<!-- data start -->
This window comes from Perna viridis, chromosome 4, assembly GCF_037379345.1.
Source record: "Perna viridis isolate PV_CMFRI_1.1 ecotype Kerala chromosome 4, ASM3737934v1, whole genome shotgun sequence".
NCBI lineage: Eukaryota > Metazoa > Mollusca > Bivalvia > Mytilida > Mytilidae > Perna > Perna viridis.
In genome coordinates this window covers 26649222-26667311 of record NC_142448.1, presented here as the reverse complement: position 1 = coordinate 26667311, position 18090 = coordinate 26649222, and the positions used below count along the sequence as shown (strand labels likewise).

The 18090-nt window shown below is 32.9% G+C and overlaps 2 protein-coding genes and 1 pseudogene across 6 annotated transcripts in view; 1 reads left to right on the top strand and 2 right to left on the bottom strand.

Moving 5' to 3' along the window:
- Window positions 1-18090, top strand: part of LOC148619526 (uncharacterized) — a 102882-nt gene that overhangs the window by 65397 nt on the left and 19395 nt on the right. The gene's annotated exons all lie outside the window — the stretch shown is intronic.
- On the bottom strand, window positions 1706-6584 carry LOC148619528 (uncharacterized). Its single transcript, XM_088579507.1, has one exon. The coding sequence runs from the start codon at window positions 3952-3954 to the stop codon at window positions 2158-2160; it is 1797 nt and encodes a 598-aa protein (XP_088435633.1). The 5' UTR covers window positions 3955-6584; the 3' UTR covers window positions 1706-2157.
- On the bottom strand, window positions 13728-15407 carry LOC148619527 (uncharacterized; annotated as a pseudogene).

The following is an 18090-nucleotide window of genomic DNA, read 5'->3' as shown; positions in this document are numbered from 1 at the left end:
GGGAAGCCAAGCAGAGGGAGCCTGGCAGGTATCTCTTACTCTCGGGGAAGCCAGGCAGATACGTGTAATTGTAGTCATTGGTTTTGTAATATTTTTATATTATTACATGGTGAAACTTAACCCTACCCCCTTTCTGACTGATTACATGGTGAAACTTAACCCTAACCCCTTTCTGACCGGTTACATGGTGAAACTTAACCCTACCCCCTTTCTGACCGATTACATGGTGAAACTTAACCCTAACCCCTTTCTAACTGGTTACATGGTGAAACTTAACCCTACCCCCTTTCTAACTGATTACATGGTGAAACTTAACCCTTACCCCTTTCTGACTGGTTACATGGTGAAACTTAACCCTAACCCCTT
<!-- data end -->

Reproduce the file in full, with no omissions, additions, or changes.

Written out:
This window comes from Perna viridis, chromosome 4, assembly GCF_037379345.1.
Source record: "Perna viridis isolate PV_CMFRI_1.1 ecotype Kerala chromosome 4, ASM3737934v1, whole genome shotgun sequence".
NCBI lineage: Eukaryota > Metazoa > Mollusca > Bivalvia > Mytilida > Mytilidae > Perna > Perna viridis.
In genome coordinates this window covers 26649222-26667311 of record NC_142448.1, presented here as the reverse complement: position 1 = coordinate 26667311, position 18090 = coordinate 26649222, and the positions used below count along the sequence as shown (strand labels likewise).

The 18090-nt window shown below is 32.9% G+C and overlaps 2 protein-coding genes and 1 pseudogene across 6 annotated transcripts in view; 1 reads left to right on the top strand and 2 right to left on the bottom strand.

Moving 5' to 3' along the window:
- Window positions 1-18090, top strand: part of LOC148619526 (uncharacterized) — a 102882-nt gene that overhangs the window by 65397 nt on the left and 19395 nt on the right. The gene's annotated exons all lie outside the window — the stretch shown is intronic.
- On the bottom strand, window positions 1706-6584 carry LOC148619528 (uncharacterized). Its single transcript, XM_088579507.1, has one exon. The coding sequence runs from the start codon at window positions 3952-3954 to the stop codon at window positions 2158-2160; it is 1797 nt and encodes a 598-aa protein (XP_088435633.1). The 5' UTR covers window positions 3955-6584; the 3' UTR covers window positions 1706-2157.
- On the bottom strand, window positions 13728-15407 carry LOC148619527 (uncharacterized; annotated as a pseudogene).

The following is an 18090-nucleotide window of genomic DNA, read 5'->3' as shown; positions in this document are numbered from 1 at the left end:
GGGAAGCCAAGCAGAGGGAGCCTGGCAGGTATCTCTTACTCTCGGGGAAGCCAGGCAGATACGTGTAATTGTAGTCATTGGTTTTGTAATATTTTTATATTATTACATGGTGAAACTTAACCCTACCCCCTTTCTGACTGATTACATGGTGAAACTTAACCCTAACCCCTTTCTGACCGGTTACATGGTGAAACTTAACCCTACCCCCTTTCTGACCGATTACATGGTGAAACTTAACCCTAACCCCTTTCTAACTGGTTACATGGTGAAACTTAACCCTACCCCCTTTCTAACTGATTACATGGTGAAACTTAACCCTTACCCCTTTCTGACTGGTTACATGGTGAAACTTAACCCTAACCCCTT